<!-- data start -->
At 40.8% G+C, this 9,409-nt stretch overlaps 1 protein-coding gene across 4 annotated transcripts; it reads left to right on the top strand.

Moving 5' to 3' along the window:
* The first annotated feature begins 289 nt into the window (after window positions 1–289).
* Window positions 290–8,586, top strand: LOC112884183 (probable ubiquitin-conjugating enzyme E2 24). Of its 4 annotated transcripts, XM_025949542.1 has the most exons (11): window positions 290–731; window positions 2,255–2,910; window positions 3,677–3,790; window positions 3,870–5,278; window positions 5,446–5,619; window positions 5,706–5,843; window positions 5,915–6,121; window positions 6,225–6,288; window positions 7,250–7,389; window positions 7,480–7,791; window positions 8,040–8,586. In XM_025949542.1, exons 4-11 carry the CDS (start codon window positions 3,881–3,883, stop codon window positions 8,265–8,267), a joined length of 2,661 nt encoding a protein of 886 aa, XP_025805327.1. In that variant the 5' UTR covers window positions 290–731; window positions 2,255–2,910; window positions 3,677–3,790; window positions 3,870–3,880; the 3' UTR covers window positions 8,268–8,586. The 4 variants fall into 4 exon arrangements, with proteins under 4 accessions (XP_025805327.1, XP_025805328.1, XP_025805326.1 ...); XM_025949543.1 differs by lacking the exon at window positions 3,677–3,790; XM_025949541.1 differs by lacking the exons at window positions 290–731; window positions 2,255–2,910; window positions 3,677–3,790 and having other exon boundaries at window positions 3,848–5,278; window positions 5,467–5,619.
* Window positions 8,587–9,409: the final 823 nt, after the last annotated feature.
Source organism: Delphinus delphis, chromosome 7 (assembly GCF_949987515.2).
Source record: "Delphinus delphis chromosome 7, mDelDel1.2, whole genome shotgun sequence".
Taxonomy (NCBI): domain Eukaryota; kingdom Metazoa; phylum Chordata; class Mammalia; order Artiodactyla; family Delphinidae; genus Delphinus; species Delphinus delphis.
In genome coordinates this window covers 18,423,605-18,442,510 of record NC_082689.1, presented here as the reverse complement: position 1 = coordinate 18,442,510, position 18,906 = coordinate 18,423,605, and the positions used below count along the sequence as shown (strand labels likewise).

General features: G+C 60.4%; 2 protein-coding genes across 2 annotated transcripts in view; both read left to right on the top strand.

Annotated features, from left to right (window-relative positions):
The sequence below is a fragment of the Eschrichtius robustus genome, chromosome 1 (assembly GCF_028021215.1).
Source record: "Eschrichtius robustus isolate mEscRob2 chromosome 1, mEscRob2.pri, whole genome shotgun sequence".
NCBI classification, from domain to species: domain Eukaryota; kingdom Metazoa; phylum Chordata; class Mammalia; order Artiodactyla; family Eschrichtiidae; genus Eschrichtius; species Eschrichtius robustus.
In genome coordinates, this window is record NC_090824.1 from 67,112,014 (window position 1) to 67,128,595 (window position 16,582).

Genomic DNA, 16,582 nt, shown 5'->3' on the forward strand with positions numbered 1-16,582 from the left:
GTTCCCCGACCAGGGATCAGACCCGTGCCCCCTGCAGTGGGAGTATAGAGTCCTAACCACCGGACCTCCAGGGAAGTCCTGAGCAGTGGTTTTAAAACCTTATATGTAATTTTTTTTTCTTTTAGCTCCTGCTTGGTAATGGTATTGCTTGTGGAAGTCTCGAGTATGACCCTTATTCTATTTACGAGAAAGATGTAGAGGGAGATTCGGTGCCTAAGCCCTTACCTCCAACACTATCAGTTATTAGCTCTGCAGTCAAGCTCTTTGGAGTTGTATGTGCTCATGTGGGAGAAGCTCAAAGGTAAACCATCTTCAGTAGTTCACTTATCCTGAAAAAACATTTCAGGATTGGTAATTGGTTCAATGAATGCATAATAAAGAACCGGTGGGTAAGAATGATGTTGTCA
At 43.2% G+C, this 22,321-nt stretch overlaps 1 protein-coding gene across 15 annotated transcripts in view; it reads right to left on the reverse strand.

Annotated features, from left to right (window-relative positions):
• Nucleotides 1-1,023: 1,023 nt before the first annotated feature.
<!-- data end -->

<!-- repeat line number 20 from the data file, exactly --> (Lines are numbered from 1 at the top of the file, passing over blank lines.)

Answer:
• Nucleotides 1-1,023: 1,023 nt before the first annotated feature.